NH Pride Hike
Hiking/Walk DATE: 06/16/2012 - 06/16/2012
Trip/Event Location: Goffstown, NH
Max # People: 15
Trip Guiding / Event Fee: No, I will not be asking participants for money
Difficulty Level: Easy to Moderate
Wear your rainbow colors as we hike up Goffstown's [near Manchester] South Uncanoonuc Peak! We will hike to the summit of South Uncanoonuc following a nature trail and descending a former...
To reach the South Peak trail, turn off NH 114 south about 0.5 miles east of Goffstown onto Wallace Road. You are still within the town's residential district. Just after the turn onto Wallace Road you will see a right fork. Don't take it. Bear left along Wallace Road and keep driving 1.4 miles. Turn right onto Mountain Base Road. This takes you ~ after 1 mile through a neighborhood of small houses and trailers ~ to the south side of Uncanoonuc Lake at a beach. The mountain rises to your left.
Watch for a nature trail sign on a tree directing you toward the trail, ahead along the road. Park near the sign. Don't drive further on this dirt road. We will be driving a blue Toyota FJ Cruiser at the parking lot.
A couple small mountains that look like mirror images of each other (with the exception of multiple radio towers planted on the southern peak), overlook Manchester. They are called North Uncanoonuc and South Uncanoonuc. They both have a decent trail
We decided to hike up the southern peak which has probably the finest forest of communication towers in New Hampshire. It used to actually have a trolley that ascended its northeastern slope. This railway has since been removed and is now a foot path [incline railway] that we planned to use for the descent. There is also an auto road that goes to the top. The summit sits at 1,321 feet.
On this Saturday afternoon, we set out for the summit of South Uncanoonuc Mountain. Some of us wore rainbow colors including Brad's dog, River. This was after all, a NH Gay Pride hike. The trailhead parking is shared with beach parking for Uncanoonuc Lake. A sign indicates this is for residents only however on the way out, we met a local police officer who indicated that it only applies if we were to use the beach. Hikers from anywhere in the country can park here. I always thought this but it was good to get a confirmation from a local police officer. I know some people have not hiked up this mountain due to concerns of their car being towed due to the sign.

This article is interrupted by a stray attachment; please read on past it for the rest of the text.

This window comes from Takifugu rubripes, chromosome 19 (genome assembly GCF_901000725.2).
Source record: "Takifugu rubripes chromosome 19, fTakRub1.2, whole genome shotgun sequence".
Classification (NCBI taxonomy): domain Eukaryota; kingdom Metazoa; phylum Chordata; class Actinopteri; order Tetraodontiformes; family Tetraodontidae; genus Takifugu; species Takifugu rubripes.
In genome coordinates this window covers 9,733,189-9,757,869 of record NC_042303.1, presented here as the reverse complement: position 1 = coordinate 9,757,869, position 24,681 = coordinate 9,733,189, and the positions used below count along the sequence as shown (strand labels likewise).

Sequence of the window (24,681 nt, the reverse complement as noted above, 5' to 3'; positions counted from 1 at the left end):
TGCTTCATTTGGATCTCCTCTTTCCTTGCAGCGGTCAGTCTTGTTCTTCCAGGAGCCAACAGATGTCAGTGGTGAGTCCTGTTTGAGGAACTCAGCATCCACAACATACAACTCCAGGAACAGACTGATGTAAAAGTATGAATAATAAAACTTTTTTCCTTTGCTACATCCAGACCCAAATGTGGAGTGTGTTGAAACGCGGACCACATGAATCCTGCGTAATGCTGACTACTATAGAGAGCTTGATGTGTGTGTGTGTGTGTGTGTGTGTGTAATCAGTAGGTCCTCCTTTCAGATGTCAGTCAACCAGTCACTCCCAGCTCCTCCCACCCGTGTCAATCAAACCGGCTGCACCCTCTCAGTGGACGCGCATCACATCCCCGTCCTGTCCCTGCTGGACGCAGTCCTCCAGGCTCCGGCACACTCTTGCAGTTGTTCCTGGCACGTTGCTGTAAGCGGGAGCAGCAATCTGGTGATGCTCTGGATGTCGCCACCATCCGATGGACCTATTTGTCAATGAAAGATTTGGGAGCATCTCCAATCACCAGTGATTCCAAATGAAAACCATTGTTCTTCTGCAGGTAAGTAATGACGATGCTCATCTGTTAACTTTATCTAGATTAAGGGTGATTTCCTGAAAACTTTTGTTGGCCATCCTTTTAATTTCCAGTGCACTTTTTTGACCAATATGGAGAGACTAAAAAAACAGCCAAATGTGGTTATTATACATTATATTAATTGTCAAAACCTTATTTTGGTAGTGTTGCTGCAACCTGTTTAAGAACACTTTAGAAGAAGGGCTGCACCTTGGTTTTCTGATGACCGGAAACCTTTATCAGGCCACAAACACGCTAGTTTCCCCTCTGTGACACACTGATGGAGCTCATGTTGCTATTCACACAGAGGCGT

Before we started off, Jon gave everyone a brief history of the mountain at the kiosk. We followed a dirt road with Uncanoonuc Lake to our right. We then saw an Uncanoonuc Nature Trail sign on the ground at the start of a dirt/rough driveway and a hand carved trail map on a post. So we turned left here only to end up at someone's camp. So we turned around, followed the dirt road again and shortly thereafter found the start of the official trail. This trail ascends 650 feet but rather gradually [versus using the incline railway which would have been a steeper ascent]. The trail was then easy to follow.
Certain sections of the trail was quite eroded and rocky. We were hiking in a beautiful, shady hardwood forest. We reached a trail junction and waited for Rob who was lagging behind. After a few minutes I walked down the trail looking for him and yelling out. I did not hear any response so all I could assume was that he turned around. [He later contacted me. He was recovering from back problems and was feeling a few twinges so he stopped by a tree to do some stretches. He decided to turn around but we had gone up ahead and was out of reach. He thought of yelling out to us.]
The trail continued up gradually. Near the top, we crossed the auto road and on the other side followed a dirt service road.
The actual summit, the site of a former firetower, was to our left and fenced in. After passing a couple of communication towers on our right we turned right to a herd path that led to ledges.
We were not alone on the ledges. There was couple at the ledges when we arrived and a man reading a book.
It was so hazy today we were unable to see the Boston skyline. We were able to see Pack Monadnock and a partial view of Manchester.
We returned to the dirt service road and hooked up with the Incline Railway trail for our descent. On the descent, we saw the Walker Trail to our left and followed it briefly to an excellent view of Manchester! We returned back to the Incline Railway trail for our descent. The trail was quite steep and rocky so everyone was careful with their footing.
We finished around 4pm. We saw very few people the whole trip. All and all, it was nice to be in the woods and get a bit of exercise. Unfortunately we didn't get the views of the Boston skyline. We were able to explore a forest that most had never been to before, get a little exercise, and the view to Manchester wasn't that bad either. It's a fine hike to do when you live in the area and short on time.
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